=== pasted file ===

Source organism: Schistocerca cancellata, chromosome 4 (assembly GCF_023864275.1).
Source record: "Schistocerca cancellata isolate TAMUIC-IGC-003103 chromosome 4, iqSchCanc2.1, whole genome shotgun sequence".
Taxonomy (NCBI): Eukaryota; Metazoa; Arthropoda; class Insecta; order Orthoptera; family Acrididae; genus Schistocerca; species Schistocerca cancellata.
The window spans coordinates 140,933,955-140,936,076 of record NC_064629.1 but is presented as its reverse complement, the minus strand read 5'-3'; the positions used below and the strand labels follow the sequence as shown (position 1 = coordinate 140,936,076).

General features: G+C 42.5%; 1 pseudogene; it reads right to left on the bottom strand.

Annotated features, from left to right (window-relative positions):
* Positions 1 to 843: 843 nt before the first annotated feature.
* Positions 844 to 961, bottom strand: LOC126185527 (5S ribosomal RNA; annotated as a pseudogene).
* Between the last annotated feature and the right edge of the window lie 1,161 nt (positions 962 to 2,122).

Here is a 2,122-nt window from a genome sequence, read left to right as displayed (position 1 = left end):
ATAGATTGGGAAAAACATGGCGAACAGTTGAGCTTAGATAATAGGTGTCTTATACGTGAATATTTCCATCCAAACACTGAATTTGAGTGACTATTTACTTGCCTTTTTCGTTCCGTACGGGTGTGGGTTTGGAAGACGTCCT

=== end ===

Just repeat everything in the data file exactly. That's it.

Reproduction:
Source organism: Schistocerca cancellata, chromosome 4 (assembly GCF_023864275.1).
Source record: "Schistocerca cancellata isolate TAMUIC-IGC-003103 chromosome 4, iqSchCanc2.1, whole genome shotgun sequence".
Taxonomy (NCBI): Eukaryota; Metazoa; Arthropoda; class Insecta; order Orthoptera; family Acrididae; genus Schistocerca; species Schistocerca cancellata.
The window spans coordinates 140,933,955-140,936,076 of record NC_064629.1 but is presented as its reverse complement, the minus strand read 5'-3'; the positions used below and the strand labels follow the sequence as shown (position 1 = coordinate 140,936,076).

General features: G+C 42.5%; 1 pseudogene; it reads right to left on the bottom strand.

Annotated features, from left to right (window-relative positions):
* Positions 1 to 843: 843 nt before the first annotated feature.
* Positions 844 to 961, bottom strand: LOC126185527 (5S ribosomal RNA; annotated as a pseudogene).
* Between the last annotated feature and the right edge of the window lie 1,161 nt (positions 962 to 2,122).

Here is a 2,122-nt window from a genome sequence, read left to right as displayed (position 1 = left end):
ATAGATTGGGAAAAACATGGCGAACAGTTGAGCTTAGATAATAGGTGTCTTATACGTGAATATTTCCATCCAAACACTGAATTTGAGTGACTATTTACTTGCCTTTTTCGTTCCGTACGGGTGTGGGTTTGGAAGACGTCCT